People who listen to rock or hip hop are harder for music recommendation algorithms to please, according to a study by machine-learning experts and data scientists.
The problem appears to be this, we're told:
- People who prefer so-called hard music, which covers a wide set of genres from hard rock and punk to hip hop, aren't much interested in music outside of their niche.
- People who prefer softer music, which is a limited set of genres, are happy to listen to artists outside of their niche.
- Algorithms are better at recommending tracks for easygoing ambient fans than for choosy hard music fans, or in other words, worse at picking tracks for hard music fans than for ambient lovers.
In short, hard music fans are picky, and algorithms can't cope with these difficult-to-please folks. That might seem a trivially obvious conclusion but that's science, we guess: supporting a conclusion, even if obvious, and then finding an engineer to fix it.
“Some subgroups, like ambient listeners, seem to be more open to listening to music from other subgroups; plus, they are more similar to each other – all of this is great for recommendation algorithms and such users more likely accept recommendations from different groups,” Elizabeth Lex – co-author of this research, published in EPJ Data Science this month – told The Register.
“In contrast, hard rock and hip-hop low-mainstream listeners are, in our data, the least open to music of other subgroups, and within themselves, much more diverse, and thus, harder to satisfy with recommendations.”
The researchers, led by boffins at the Graz University of Technology (TUG) in Austria, analysed the performance of multiple recommendation engines on the music listening histories of about 4,000 people scraped from Last.fm users; the code involved is on GitHub, here.
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Given some of the tracks and the type of music each person listened to, could the models correctly predict what other tunes they would enjoy? A recommendation model's accuracy was measured by seeing if the software's suggestions overlapped with tracks a particular user had actually listened to and liked. When the team took an average of how well the recommendation systems tested, they found that their predictions were most accurate for ambient listeners, and least accurate for hard music fans.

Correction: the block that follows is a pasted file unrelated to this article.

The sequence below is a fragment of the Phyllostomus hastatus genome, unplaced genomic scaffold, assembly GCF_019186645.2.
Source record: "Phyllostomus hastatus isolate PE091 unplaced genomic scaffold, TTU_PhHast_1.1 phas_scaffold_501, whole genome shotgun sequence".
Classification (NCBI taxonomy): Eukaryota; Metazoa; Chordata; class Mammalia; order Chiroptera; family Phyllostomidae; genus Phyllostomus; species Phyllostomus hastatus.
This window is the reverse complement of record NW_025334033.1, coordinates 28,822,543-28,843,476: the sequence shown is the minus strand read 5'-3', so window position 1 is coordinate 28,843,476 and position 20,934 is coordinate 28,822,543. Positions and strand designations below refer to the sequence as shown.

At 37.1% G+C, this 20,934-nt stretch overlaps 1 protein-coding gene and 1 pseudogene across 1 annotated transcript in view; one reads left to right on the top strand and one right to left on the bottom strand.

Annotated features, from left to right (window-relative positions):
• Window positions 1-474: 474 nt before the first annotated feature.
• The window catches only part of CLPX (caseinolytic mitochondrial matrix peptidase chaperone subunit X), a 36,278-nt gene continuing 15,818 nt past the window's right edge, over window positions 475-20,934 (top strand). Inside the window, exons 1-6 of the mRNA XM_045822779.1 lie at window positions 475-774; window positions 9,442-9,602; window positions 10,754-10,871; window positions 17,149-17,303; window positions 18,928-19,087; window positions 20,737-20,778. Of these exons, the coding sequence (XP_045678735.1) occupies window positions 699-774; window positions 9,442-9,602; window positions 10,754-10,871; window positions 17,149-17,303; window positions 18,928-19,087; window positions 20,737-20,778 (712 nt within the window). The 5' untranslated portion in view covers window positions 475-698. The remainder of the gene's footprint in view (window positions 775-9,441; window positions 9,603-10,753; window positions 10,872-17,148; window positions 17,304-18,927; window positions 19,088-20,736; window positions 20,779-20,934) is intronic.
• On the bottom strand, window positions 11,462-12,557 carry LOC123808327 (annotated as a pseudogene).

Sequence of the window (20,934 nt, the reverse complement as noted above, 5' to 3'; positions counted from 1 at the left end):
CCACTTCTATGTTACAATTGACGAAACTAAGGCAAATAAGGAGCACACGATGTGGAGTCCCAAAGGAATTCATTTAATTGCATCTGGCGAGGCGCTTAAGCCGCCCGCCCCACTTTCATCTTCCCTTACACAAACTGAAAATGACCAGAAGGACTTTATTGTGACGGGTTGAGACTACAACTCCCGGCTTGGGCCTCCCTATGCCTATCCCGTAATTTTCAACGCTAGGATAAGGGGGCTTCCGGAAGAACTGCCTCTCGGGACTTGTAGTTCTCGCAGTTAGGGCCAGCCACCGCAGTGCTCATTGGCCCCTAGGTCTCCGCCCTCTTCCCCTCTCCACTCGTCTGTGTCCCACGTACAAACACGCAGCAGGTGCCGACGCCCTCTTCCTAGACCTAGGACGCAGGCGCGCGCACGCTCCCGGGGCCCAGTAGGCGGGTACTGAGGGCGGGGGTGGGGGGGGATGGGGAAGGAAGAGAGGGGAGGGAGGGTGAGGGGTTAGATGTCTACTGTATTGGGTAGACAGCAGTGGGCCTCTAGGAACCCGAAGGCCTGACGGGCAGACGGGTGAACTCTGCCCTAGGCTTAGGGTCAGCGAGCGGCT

Not only are fans of hard music less likely to listen to other genres, the songs they listen to within their niche are more likely to sound distinct from one another. Meanwhile, tracks that top mainstream charts do seem to sound the same. This makes it all the more difficult for recommender systems to find relevant music for hard music fans.
While the recommendation software deployed by the likes of Spotify and Pandora are secret, the algorithms will likely be based on collaborative filtering mechanism algorithms, just like the ones used in this experiment, we're told.
“Three of these algorithms are collaborative filtering-based, that means that similar users are detected and songs of these similar users are recommended,” said Dominik Kowald, first author of the paper and a research area manager of the Social Computing team at the Know-Center, Austria.
"This is the most used type of recommender systems to date and thus, also reflects the primary ones implemented in Spotify or Pandora."
This is the most used type of recommender systems to date and thus, also reflects the primary ones implemented in Spotify or Pandora
These real-world systems will be more complex than the ones tested for this study, however, which is something to bear in mind.
“Our algorithms are more simplistic than what the streaming platforms use, particularly in terms of data they can exploit as naturally platform providers have complete access to users' data,” Lex added.
The team hopes that their study will improve music streaming services for people who prefer their particular musical niche.
“If we think about the problem from the perspective of artists, who produce low-mainstream music, if their work is recommended more often, they get more exposure and interactions – which is crucial in this business," Lex told us. "So, we hope that our research contributes to helping serve consumers better and to help low-mainstream artists get more exposure in music streaming platforms." ®
Editor's note: This article was updated after publication to include Dominik Kowald's quote, and to refine our framing of the paper.